What You Might've Missed: On motion impact, and the final plays

Assists in protection facilitated last two completions from Aaron Rodgers to Davante Adams

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GREEN BAY – The Packers' two first-half touchdowns in Sunday night's win over the 49ers were a product of motion getting the defense moving and creating openings.

The last two completions to set up the game-winning field goal were all about prioritizing pass protection, and a route adjustment QB Aaron Rodgers talked about after the game.

Here's the rundown:

Play No. 1: First-and-goal from the San Francisco 1, first quarter, 3:32 left

Result: 1-yard TD pass to WR Davante Adams

The 49ers have a plan for Adams' ability to sprint to the other side of the formation at the goal line to get open for a score, only the Packers use it against them. Remember Adams' short touchdown catch vs. the Rams in the playoffs last season, the one that got CB Jalen Ramsey all upset?

That's probably what the 49ers are thinking they have to defend when Adams, on Rodgers' signal, starts to go in motion behind WR Allen Lazard (13). S Deommodore Lenoir (38), lined up across from Lazard, gets a head start to beat Adams across to the other side, with CB Josh Norman simply shifting over from Adams to Lazard. Except Adams isn't going all the way across. He stops, breaks back where he came from, Lenoir is caught in no man's land, and Lazard's box out of Norman makes this look easy.

Play No. 2: Second-and-goal from the San Francisco 3, second quarter, 1:05 left

Result: 3-yard TD run by RB Aaron Jones

This time, the 49ers aren't trying to chase anybody, but the pre-snap movement is just as effective. The motion and subsequent flat route by WR Randall Cobb (18) draws Lenoir out of the box and creates a huge cutback lane for Jones, as Lazard rides DE Nick Bosa (97) inside and LT Yosh Nijman (73) gets just enough of LB Fred Warner (54) for another easy score.

Play No. 3A: First-and-10 from the Green Bay 25, fourth quarter, :37 left

Result: 25-yard completion to Adams

After the game, Rodgers talked about how he and the coaches made one route adjustment on this newly designed play to free up Adams over the middle. The film shows how that adjustment works. Both Lazard on the left and Cobb on the right are running go routes to occupy the safeties and pull them deep. But watch the tail end of Cobb's route on the bottom portion of the screen. Instead of staying completely vertical, he angles toward the sideline just enough to get S Jimmie Ward (1) to turn his hips in pursuit. That body position prevents Ward from having any chance to break back into the shallower middle where Adams is cutting across. With a perfect throw just over a leaping Warner, it's basically an uncontested catch.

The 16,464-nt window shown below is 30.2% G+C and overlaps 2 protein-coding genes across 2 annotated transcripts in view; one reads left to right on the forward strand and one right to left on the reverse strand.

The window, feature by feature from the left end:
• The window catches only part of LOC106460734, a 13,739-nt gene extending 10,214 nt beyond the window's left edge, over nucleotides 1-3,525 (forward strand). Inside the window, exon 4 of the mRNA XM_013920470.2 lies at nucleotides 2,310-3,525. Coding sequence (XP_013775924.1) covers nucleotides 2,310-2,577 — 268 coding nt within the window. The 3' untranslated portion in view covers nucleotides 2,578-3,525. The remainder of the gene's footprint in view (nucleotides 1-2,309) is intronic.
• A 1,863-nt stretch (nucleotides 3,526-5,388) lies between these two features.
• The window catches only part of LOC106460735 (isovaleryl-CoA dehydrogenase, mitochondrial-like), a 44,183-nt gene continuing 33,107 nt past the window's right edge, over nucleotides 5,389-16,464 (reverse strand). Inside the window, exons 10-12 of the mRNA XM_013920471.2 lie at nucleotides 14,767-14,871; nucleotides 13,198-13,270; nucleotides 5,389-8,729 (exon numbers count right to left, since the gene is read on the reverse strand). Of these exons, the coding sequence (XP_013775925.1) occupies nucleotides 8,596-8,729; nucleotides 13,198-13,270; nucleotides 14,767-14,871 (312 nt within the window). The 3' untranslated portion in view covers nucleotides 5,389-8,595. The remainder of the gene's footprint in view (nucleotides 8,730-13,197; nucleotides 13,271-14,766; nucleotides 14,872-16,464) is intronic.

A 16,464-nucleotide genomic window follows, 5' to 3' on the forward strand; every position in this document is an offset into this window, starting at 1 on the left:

Play No. 3B: Same as above, different angle

Now to show how the pass protection allowed this long-developing play to work. On the right side, Jones throws a hard chip block on DE Dee Ford (55) and runs him into DT Arik Armstead (91), effectively neutralizing both rushers. On the left side, TE Robert Tonyan (85) chips Bosa, considerably delaying his charge on Nijman, while LG Jon Runyan (76) survives a brawl with DT Samson Ebukam (56), letting go just in time to avoid a potential holding call.

Play No. 4: Third-and-10 from the 50, fourth quarter, :16 left

Result: 17-yard completion to Adams

The commitment to pass protection is key on the second completion to Adams as well. This time, Jones and Tonyan are on opposite sides from the previous play. Tonyan chips Ford on the right side, Jones pops Bosa on the left, and neither edge rusher even engages the offensive tackle. Runyan and C Josh Myers (71) double-team Ebukam, and Armstead weaves his way around RG Royce Newman (70), but it takes too long. The ball is gone, and the Packers are in field-goal range.

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